The New York Jets should take a page out of their history and go back to being known as a ground and pound offense.
Probably the least talked about position in football is anyone that exists on the offensive line. We live in an era where talking heads, fans, and armchair general managers thrive on quantifying a player’s worth with statistics that directly affect the outcome of a game. Despite all of this, the New York Jets must work to build the interior of their team, and that starts with the offensive line.
Of the four teams remaining in the NFL Playoffs, all have offensive lines that rank within the top 10 of Pro Football Focus’ ranking system. The Jets’ unit ranked 21st. Considering that PFF’s system takes into account the quality of the quarterback that the line is protecting, this is pretty abysmal. While the talk surrounds if or when the Jets will find a quarterback worthy of the starting position, they must make sure whoever that is, that they are protected.
Remember the 2009/2010 Jets? I’m sure you do. They constantly talked about “Ground and Pound”. It wasn’t flashy, but it’s quite possible this team was ahead of its time. The Jets’ offensive lines in those two years, which were two of the greatest in franchise history, ranked number one in both of those seasons. They are the reason ground and pound was successful since they ran the football with purpose and determination.
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Now, the offensive line isn’t the only component of a successful ground and pound team. The antithesis of this offensive philosophy lies in the hands of quarterbacks who release the ball quickly. There’s a reason why the 2010 offensive model won’t be successful today. You have to throw the football sometimes. When you do throw it, you better be sure that you have a quarterback who can deliver a pass accurately, and be able to quickly read through progressions.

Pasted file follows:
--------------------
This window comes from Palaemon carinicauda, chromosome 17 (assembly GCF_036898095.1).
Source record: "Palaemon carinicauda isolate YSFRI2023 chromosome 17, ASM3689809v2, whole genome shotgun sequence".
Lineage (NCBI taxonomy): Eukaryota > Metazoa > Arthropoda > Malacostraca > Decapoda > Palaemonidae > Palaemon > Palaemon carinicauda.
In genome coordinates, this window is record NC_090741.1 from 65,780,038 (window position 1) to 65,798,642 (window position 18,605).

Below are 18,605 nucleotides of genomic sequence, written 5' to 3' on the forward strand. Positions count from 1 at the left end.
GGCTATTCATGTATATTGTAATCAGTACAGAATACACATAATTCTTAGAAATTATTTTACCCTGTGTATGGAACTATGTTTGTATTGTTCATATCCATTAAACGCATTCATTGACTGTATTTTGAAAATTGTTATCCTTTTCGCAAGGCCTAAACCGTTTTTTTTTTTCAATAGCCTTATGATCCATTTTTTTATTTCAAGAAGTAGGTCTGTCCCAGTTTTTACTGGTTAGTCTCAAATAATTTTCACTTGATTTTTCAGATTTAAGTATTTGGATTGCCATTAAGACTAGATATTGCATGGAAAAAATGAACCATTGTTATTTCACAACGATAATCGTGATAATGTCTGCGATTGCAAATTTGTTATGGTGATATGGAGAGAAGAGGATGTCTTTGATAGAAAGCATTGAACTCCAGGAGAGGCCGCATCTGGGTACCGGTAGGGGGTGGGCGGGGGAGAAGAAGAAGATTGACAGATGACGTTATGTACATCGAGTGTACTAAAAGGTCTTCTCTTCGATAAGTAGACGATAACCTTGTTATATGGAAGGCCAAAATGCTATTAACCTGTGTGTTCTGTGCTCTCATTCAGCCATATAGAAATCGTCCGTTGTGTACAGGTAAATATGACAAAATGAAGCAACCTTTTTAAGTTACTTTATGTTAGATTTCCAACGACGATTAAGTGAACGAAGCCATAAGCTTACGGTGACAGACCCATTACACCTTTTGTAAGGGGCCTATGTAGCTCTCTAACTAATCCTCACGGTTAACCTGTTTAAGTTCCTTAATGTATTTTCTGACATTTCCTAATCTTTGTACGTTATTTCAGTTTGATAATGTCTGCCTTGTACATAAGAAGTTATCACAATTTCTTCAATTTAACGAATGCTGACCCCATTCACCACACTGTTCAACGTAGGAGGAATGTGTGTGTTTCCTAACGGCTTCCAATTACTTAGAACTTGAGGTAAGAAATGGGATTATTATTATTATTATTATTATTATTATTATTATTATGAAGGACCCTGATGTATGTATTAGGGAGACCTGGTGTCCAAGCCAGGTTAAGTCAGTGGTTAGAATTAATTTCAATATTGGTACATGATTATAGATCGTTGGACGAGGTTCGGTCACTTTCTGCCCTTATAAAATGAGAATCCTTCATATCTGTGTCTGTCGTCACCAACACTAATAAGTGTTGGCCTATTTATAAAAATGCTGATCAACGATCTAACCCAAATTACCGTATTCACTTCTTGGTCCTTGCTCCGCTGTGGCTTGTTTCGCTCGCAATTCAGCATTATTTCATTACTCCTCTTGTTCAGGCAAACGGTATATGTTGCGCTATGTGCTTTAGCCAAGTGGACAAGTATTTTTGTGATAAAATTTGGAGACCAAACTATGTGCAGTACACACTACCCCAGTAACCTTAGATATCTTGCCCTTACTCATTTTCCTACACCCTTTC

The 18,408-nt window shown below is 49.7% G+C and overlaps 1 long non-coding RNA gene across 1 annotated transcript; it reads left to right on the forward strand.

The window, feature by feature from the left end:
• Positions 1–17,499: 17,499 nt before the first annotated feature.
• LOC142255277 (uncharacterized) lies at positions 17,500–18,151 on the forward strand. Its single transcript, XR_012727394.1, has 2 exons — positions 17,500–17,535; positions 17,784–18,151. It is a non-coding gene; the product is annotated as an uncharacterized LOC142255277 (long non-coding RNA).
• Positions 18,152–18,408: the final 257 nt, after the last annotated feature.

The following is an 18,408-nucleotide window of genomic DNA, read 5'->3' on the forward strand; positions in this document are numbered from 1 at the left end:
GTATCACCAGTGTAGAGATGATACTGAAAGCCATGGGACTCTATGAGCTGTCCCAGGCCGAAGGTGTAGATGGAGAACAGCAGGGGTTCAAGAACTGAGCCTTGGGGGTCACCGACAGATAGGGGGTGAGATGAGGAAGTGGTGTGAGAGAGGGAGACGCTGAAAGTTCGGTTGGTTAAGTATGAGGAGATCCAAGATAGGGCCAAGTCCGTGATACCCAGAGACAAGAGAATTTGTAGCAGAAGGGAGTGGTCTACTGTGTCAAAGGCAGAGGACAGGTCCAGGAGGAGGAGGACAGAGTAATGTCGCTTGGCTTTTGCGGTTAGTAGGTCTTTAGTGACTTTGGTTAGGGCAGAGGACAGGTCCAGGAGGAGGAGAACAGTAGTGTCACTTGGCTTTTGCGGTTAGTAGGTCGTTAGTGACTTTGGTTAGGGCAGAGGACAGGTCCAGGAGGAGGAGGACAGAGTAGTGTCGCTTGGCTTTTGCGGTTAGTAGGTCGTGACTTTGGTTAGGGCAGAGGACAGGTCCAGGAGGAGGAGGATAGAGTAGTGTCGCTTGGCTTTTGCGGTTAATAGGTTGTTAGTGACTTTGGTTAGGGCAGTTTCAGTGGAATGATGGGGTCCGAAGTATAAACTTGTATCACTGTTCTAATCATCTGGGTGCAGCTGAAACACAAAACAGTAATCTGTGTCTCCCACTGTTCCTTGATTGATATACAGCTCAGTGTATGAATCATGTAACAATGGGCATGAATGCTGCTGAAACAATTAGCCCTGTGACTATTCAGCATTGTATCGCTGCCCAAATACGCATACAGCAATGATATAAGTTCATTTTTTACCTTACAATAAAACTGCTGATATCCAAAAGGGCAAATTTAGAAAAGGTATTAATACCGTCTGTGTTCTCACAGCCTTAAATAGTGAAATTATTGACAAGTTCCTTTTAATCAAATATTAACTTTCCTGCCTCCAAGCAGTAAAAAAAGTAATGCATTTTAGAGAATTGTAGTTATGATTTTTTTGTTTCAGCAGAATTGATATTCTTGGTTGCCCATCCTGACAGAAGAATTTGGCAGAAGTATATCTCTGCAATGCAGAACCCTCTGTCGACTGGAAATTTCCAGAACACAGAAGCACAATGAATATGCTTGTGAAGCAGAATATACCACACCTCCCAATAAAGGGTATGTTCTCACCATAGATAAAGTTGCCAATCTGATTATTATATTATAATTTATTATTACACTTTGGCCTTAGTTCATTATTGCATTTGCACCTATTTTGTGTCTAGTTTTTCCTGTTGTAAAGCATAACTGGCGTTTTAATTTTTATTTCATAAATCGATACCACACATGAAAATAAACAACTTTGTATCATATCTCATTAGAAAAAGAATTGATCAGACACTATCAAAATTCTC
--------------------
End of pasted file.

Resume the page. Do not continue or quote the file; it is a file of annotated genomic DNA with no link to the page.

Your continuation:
From 2012-2015, a number of QBs who released the ball in less than 2.5 seconds on average nearly tripled. This means that quarterbacks are becoming more advanced when it comes to decision-making skills. So, with those two factors considered, ground and pound can be revived, with a few revisions.
In 2015, Tom Brady‘s average release time was 2.26 seconds. Ryan Fitzpatrick‘s was 2.31. 2015 was literally a miracle season for Fitzpatrick. He got rid of the ball quickly and accurately. 2016? Not so much.
Speaking of quick release times, the Patriots might know a thing or two about scouting quarterbacks. Here’s what Syracuse coach (and former Eastern Illinois coach) had to say about Jimmy Garropolo according to the Boston Herald’s Adam Kurkjian:
“Jimmy Garoppolo is the William Tell to me of college football. I’ve never seen a quarterback who could hit exactly what he was throwing at. And I’m not talking about putting it on a guy’s body. You put your hand out there, and he’s sticking it right in the middle of the guy’s palm. And you take that accuracy and put it with the second-fastest release of any guy I’ve ever seen – the only guy I’ve seen faster was Dan Marino‘s – second fastest release I’ve ever seen, and you’ve got an outstanding quarterback.”
So, when projecting which quarterbacks the Jets should be targeting, look for the combination of delivery speed and accuracy. In spread offenses, this could be a tough find, so look carefully. If the Jets are unable to find a quarterback who can release the ball at an elite level, then they must focus on the offensive line.
In the offseason, we will look more into the draft-eligible quarterbacks. However, given the current quarterback class, the most efficient way for the Jets to fix their offensive woes is by building the interior in the mold of ground and pound and properly scouting a quarterback who can bring this model into today’s era.